PURPOSE: To obtain a precise estimate of the efficacy and common adverse effects of benzodiazepines for the treatment of insomnia compared with those of placebo and other treatments. BACKGROUND: Insomnia, also referred to as disorder of initiating or maintaining sleep, is a common problem and its prevalence among older people is estimated to be 23% to 34%.1 The total direct cost in the United States for insomnia in 1995 was estimated to be $13.9 billion.2 The complaint of insomnia in older people is associated with chronic medical conditions; psychiatric problems, mainly depression, chronic pain, and poor perceived general condition;1,3,4 and use of sleep medications.5 Thus in most cases, insomnia is due to some other underlying problem and is not just a consequence of aging.6 Accordingly, the management of insomnia should focus on addressing the primary problem and not just short-term treatment of the insomnia. Benzodiazepines belong to the drug class of choice for the symptomatic treatment of primary insomnia.7 This abstract will appraise a meta-analysis that compared the effect of benzodiazepines for short-term treatment of primary insomnia with placebo or other treatment. DATA SOURCES: Data sources included articles listed in Medline from 1966 to December 1998 and the Cochrane Controlled Trials Registry. The medical subject heading (MeSH) search terms used were "benzodiazepine" (exploded) or "benzodiazepine tranquillizers" (exploded) or "clonazepam,""drug therapy,""randomized controlled trial" or "random allocation" or "all random,""human," and "English language." In addition, bibliographies of retrieved articles were scanned for additional articles and manufacturers of brand-name benzodiazepines were asked for reports of early trials not published in the literature. STUDY SELECTION CRITERIA: Reports of randomized controlled trials of benzodiazepine therapy for primary insomnia were considered for the meta-analysis if they compared a benzodiazepine with a placebo or an alternative active drug. DATA EXTRACTION: Data were abstracted from 45 randomized controlled trials representing 2,672 patients, 47% of whom were women. Fifteen studies included patients age 65 and older and four studies involved exclusively older patients. Twenty-five studies were based in the community and nine involved inpatients. The duration of the studies ranged from 1 day to 6 weeks, with a mean of 12.2 days and median of 7.5 days. The primary outcome measures analyzed were sleep latency and total sleep duration after a sleep study, subjects' estimates of sleep latency and sleep duration, and subjects' report of adverse effects. Interrater reliability was checked through duplicate, independent abstraction of the first 21 articles. Overall agreement was between 95% and 98% (kappa value of 0.90 and 0.95 accordingly) for classification of the studies and validity of therapy, and 76% (kappa value of 0.51) for study of harmful effects. A scale of 0 to 5 was used to rate the individual reports, taking into account the quality of randomization, blinding, follow-up, and control for baseline differences between groups. Tests for homogeneity were applied across the individual studies and, when studies were found to be heterogeneous, subgroup analysis according to a predefined group was performed. MAIN RESULTS: The drugs used in the meta-analysis included triazolam in 16 studies; flurazepam in 14 studies; temazepam in 13 studies; midazolam in five studies; nitrazepam in four studies; and estazolam, lorazepam, and diazepam in two studies each. Alternative drug therapies included zopiclone in 13 studies and diphenhydramine, glutethimide, and promethazine in one study each. Only one article reported on a nonpharmacological treatment (behavioral therapy). The mean age of patients was reported in 33 of the 45 studies and ranged between 29 and 82. SLEEP LATENCY: In four studies involving 159 subjects, there was sleep-record latency (time to fall asleep) data for analysis. The pooled difference indicated that the latency to sleep for patients receiving a benzodiazepine was 4.2 minutes (95% CI = (,0.7) (,9.2)) shorter than for those receiving placebo. Patient's estimates of sleep latency examined in eight studies showed a difference of 14.3 minutes (95% CI = 10.6,18.0) in favor of benzodiazepines over placebo. TOTAL SLEEP DURATION: Analysis of two studies involving 35 patients in which total sleep duration using sleep-record results was compared indicated that patients in the benzodiazepine groups slept for an average of 61.8 minutes (95% CI = 37.4,86.2) longer than those in the placebo groups. Patient's estimates of sleep duration from eight studies (566 points) showed total sleep duration to be 48.4 minutes (95% CI = 39.6,57.1) longer for patients taking benzodiazepines than for those on placebo. ADVERSE EFFECTS: Analysis of eight studies (889 subjects) showed that those in the benzodiazepine groups were more likely than those in the placebo groups to complain of daytime drowsiness (odds ratio (OR) 2.4, 95% confidence interval (CI) = 1.8,3.4). Analysis of four studies (326 subjects) also showed that subjects in the benzodiazepine groups were more likely to complain of dizziness or lightheadedness than the placebo groups. (OR 2.6, 95% CI = 0.7,10.3). Despite the increased reported side effects in the benzodiazepine groups, drop-out rates were similar in the benzodiazepine and placebo groups. For patient reported outcome, there was no strong correlation found for sleep latency data, (r = 0.4, 95% CI = (,0.3) (,0.9)) or for sleep duration (r = 0.2, 95% CI = ,0.8,0.4) between benzodiazepine dose and outcome. COMPARISON WITH OTHER DRUGS AND TREATMENTS: In three trials with 96 subjects, meta-analysis of the results comparing benzodiazepines with zopiclone, did not show significant difference in sleep latency in the benzodiazepine and placebo groups, but the benzodiazepine groups had increased total sleep duration (23.1 min. 95% CI = 5.6,40.6). In four trials with 252 subjects, the side effect profile did not show a statistically significant difference (OR 1.5, CI 0.8,2.9). There was only one study comparing the effect of behavioral therapy with triazolam. The result showed that triazolam was more effective than behavioral therapy in decreasing sleep latency, but its efficacy declined by the second week of treatment. Behavioral therapy remained effective throughout the 9-week follow-up period. There were four small trials that involved older patients exclusively, with three of the studies having less than 2 weeks of follow-up. The results were mixed regarding benefits and adverse effects were poorly reported. CONCLUSION: The result of the meta-analysis shows that the use of benzodiazepines results in a decrease in sleep latency and a significant increase in total sleep time as compared with placebo. There was also a report of significantly increased side effects, but this did not result in increased discontinuation rate. There was no dose-response relationship for beneficial effect seen with the use of benzodiazepines, although the data are scant. Zopiclone was the only alternative pharmacological therapy that could be studied with any precision. There was no significant difference in the outcome when benzodiazepines were compared with zopiclone. There was only one study that compared the effect of benzodiazepines with nonpharmacological therapy; thus available data are insufficient to comment. [source]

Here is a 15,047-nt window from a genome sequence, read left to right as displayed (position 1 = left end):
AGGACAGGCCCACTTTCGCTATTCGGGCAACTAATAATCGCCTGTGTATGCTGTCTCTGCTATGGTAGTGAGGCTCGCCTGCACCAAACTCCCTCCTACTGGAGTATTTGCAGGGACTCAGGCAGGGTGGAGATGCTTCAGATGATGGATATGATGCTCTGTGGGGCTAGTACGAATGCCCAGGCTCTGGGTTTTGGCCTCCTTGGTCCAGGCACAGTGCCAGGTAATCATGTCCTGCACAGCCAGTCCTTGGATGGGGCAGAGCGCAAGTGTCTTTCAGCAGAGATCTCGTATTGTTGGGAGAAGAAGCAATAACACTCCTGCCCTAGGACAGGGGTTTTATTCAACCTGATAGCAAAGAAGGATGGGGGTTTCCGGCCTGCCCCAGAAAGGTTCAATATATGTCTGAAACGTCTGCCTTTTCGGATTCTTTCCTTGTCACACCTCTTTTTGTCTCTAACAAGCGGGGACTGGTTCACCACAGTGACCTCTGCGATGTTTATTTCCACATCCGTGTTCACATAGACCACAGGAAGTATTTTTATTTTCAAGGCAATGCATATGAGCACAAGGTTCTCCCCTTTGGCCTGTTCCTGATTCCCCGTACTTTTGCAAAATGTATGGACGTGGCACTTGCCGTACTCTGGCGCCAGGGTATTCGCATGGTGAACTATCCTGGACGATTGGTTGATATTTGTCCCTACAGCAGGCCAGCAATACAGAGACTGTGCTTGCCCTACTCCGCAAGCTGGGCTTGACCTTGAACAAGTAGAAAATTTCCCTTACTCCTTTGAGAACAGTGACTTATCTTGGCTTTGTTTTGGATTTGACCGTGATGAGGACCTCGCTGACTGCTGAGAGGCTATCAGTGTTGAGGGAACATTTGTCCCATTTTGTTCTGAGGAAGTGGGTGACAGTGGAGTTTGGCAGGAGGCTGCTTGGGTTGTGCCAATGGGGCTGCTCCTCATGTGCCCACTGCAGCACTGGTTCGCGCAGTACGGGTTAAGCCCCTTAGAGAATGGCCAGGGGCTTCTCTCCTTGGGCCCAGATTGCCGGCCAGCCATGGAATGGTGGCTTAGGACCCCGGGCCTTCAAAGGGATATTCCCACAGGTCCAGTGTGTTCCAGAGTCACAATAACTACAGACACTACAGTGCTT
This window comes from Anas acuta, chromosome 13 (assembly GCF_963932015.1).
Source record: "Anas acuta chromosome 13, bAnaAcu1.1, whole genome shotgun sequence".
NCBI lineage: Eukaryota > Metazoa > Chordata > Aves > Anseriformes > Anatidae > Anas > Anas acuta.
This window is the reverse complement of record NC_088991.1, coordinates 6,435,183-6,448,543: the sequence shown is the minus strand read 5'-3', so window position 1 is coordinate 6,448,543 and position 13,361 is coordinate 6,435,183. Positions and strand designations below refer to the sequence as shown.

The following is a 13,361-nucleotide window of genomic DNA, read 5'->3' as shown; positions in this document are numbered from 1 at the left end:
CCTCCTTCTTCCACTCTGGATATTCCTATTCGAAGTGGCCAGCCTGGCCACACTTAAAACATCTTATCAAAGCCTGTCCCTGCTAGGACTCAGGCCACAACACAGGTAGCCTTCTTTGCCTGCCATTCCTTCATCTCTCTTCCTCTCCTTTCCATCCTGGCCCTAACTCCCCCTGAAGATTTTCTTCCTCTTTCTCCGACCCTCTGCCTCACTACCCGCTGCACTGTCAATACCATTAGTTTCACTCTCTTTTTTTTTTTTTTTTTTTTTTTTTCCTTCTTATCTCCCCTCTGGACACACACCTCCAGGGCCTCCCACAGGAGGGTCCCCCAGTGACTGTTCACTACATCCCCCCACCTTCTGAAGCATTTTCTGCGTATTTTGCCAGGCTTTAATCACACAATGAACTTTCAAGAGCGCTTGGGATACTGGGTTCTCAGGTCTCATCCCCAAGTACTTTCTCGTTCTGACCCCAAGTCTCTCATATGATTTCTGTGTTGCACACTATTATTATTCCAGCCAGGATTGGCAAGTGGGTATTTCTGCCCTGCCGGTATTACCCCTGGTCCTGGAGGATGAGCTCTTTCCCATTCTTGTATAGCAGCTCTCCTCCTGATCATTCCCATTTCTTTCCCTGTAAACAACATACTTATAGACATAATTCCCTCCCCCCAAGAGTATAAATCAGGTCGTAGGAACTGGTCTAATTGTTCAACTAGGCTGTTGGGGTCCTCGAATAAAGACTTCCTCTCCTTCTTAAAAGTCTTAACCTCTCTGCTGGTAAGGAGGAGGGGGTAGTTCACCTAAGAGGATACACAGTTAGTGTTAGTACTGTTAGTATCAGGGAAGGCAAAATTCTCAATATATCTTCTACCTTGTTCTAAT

Original Paper: Telmisartan Effects on Insulin Resistance in Obese or Overweight Adults Without Diabetes or Hypertension